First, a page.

8 Nov 2011 – 10 Dec 2011

Regular hours

11:00 – 17:00
11:00 – 17:00
11:00 – 17:00

Cost of entry

Free Admission


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Chelsea Space

England, United Kingdom


Travel Information

  • 77a, 88
  • Pimlico, Westminster, Victoria
  • Victoria or Vauxhall railway stations
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Thirty-eight years after his only show in London at the Jack Wendler Gallery —to whose brief history CHELSEA Space dedicated an exhibition in 2009: Dematerialized: Jack Wendler Gallery 1971-1974— Peter Downsbrough presents AND HERE, a series of spatial interventions that will become the scenario for the first phase of a long-term project titled A PLACE TO BE, which puts his work in dialogue with choreography.

The underlying structure of spaces and the manner in which they are perceived and moved through, are some of the issues that Downsbrough's work explores recurrently and meticulously. In AND HERE, the lines, pipes and words he locates in the gallery interrupt in order to challenge —or challenge because they interrupt— the usually automated and unsuspecting way in which one relates to space. Whether it is indoors, in public spaces, or by means of the demarcating frames and routes that he chooses in his photographs and videos, Downsbrough's creative strategy provides the viewers / visitors / passers with the possibility of revisiting their sense of space from a standing point of critical awareness.

Consistent with this intention, A PLACE TO BE stems from the insertion of a body in motion, choreographed by Anna Manubens in collaboration with the performer Aurea Romero, in Downsbrough's spatial pieces. The addition of a choreographed presence to the artist's creative vocabulary, intends to deploy the potential emerging at the intersection between body and space, in order to emphasize the way in which their reciprocal influence affects the perception and apprehension of both. However, the choreography will not be presented in its final form; CHELSEA Space will host instead an open rehearsal taking place twice a week, throughout the duration of the exhibition.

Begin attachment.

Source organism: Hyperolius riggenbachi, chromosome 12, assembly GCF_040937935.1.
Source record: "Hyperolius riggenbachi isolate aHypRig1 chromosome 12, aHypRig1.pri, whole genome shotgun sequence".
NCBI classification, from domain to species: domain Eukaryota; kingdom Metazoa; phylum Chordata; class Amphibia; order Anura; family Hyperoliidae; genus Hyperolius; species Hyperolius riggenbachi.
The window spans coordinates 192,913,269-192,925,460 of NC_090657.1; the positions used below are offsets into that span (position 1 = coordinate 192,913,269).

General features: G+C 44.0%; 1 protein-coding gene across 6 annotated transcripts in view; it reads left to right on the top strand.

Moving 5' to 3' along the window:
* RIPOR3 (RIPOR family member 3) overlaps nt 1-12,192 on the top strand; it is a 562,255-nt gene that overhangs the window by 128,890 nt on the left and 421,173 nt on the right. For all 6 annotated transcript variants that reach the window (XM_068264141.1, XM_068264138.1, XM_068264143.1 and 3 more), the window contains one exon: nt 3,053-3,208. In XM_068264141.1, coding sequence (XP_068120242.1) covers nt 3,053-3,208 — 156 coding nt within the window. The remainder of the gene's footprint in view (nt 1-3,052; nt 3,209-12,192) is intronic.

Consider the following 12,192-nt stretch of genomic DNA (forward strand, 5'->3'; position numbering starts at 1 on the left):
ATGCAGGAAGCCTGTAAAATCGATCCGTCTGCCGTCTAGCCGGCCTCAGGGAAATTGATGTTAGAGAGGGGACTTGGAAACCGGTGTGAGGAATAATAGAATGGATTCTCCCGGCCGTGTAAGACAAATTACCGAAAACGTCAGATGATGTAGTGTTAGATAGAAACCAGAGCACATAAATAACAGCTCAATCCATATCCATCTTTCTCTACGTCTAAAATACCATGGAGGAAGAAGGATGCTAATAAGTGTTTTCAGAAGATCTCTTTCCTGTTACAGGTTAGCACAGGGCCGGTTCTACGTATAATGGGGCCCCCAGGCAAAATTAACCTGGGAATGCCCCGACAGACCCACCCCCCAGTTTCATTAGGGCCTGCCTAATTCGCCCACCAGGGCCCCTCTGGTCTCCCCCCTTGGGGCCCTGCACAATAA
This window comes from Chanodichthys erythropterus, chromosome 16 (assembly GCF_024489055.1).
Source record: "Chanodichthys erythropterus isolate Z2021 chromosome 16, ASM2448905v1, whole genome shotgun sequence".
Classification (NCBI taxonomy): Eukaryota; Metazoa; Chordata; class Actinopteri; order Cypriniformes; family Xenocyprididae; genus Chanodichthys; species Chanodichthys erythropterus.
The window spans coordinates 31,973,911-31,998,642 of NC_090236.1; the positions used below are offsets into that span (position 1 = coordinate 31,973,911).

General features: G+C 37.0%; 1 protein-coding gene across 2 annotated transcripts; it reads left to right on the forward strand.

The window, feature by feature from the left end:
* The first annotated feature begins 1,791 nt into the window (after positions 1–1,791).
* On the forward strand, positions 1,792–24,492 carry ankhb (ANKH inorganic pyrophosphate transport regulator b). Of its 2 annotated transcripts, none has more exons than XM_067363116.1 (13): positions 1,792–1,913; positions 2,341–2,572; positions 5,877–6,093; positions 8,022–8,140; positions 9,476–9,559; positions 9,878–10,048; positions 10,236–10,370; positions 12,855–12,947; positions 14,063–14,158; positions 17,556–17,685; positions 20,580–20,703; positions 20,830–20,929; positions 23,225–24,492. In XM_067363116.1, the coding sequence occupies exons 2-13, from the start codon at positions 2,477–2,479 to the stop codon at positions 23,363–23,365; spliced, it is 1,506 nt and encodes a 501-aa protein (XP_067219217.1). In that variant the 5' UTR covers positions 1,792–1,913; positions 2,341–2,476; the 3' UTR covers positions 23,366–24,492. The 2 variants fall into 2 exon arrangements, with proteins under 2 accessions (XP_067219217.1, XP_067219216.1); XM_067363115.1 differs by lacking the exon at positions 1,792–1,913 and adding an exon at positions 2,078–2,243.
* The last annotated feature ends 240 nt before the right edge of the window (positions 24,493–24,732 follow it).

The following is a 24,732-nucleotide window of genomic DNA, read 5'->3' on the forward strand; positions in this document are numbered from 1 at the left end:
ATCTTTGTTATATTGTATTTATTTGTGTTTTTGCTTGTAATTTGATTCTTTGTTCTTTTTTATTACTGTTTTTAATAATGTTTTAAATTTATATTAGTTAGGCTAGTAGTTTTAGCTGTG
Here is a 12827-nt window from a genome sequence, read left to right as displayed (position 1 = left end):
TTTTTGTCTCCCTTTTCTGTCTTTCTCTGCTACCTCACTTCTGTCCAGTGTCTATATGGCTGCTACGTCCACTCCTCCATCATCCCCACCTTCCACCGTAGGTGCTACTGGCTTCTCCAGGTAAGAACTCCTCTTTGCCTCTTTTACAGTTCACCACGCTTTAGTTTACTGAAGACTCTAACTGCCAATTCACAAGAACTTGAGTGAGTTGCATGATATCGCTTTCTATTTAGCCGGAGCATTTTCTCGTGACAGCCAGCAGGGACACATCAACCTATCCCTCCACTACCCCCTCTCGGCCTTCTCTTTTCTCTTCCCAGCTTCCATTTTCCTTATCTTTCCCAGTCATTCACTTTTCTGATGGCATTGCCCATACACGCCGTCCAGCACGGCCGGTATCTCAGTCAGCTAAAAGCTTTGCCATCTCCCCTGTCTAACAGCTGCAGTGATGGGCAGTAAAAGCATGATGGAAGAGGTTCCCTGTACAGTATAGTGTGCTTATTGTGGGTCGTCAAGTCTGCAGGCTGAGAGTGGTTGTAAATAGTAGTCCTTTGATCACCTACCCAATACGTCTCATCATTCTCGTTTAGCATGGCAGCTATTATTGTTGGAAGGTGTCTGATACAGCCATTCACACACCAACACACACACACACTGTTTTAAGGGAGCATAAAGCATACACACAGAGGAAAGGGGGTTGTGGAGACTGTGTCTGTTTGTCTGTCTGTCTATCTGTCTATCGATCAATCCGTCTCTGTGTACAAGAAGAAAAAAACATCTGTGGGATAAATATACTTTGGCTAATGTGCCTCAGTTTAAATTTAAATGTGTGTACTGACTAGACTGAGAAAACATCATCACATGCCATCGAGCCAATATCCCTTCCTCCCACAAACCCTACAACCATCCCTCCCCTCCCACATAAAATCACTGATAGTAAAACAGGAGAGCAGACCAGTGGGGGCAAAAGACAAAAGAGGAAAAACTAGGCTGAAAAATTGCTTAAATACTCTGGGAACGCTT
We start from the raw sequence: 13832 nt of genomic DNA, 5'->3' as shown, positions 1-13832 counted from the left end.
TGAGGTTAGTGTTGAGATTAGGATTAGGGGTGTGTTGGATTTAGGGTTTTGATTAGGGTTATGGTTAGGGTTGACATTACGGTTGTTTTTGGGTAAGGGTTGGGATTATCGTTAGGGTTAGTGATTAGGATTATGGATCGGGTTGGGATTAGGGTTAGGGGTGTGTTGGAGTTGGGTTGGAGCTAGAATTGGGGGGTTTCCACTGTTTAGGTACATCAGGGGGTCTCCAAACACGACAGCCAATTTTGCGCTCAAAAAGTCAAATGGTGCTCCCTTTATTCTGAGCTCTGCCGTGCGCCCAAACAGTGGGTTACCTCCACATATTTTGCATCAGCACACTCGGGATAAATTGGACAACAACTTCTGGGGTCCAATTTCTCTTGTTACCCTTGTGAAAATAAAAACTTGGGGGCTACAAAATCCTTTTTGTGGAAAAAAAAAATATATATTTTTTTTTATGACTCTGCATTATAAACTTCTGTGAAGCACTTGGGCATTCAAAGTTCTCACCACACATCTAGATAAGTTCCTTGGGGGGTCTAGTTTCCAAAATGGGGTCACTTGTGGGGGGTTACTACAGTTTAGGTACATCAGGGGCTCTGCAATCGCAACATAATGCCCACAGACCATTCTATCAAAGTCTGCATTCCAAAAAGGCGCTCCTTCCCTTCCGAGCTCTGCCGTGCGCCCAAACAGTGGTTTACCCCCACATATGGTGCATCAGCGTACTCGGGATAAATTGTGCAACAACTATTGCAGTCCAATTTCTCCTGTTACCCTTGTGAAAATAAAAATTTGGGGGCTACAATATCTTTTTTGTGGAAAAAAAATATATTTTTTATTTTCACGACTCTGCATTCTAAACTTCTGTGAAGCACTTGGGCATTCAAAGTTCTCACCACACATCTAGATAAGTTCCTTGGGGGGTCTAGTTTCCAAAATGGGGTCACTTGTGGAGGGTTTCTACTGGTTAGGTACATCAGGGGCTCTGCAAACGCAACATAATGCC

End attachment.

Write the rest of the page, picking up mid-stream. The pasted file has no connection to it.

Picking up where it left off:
Taking as a starting point notions such as "position" or "occupy" which are intimately connected to Downsbrough' practice, the choreographic research explores the linkage between a position or the act of occupying and the framework in which they take place.
The body functions exactly as the lines, pipes and words that the artist operates with, while also introducing and exploiting the mutability and temporality it adds to his work. The choreographic sequences follow the pattern that Downsbrough implements in his sound pieces —also included in the exhibition— wherein the composing elements are limited in favour of multiplying the possibilities resulting from their permutation - a procedure that takes up on the role played by random configurations in the generation of conceptual artists from the 70s. In favouring choreographic juxtaposition over linear progression or narrative, the aim is to render visible the body-space mechanisms involved in the emergence of their meaning, rather than constructing a specific meaning. These interaction mechanisms are only perceived when their exercise does not result in a particular meaning but in their own visualisation.

What will happen at CHELSEA Space is the first part of a project conceived as a triptych exploring the body-space binomial across different frameworks. After a first stage wherein the moving body activates a static space that has been intervened by the artist, the resulting choreography will be recorded in order to add a mobile viewpoint to the body-space interplay. The edited material will become a moving-image piece, corresponding to the second part of the triptych.
The project's third and final step will be set in a theatrical space in order to reverse the departure situation. Taking advantage of projection and lighting scenic resources, the intention is to minimize the body movement while setting in motion the stage space.

A PLACE TO BE is therefore the experimentation-based core of an investigation that will unfold through various scenarios and approaches to offer different modes of experiencing the body-space imbrications.


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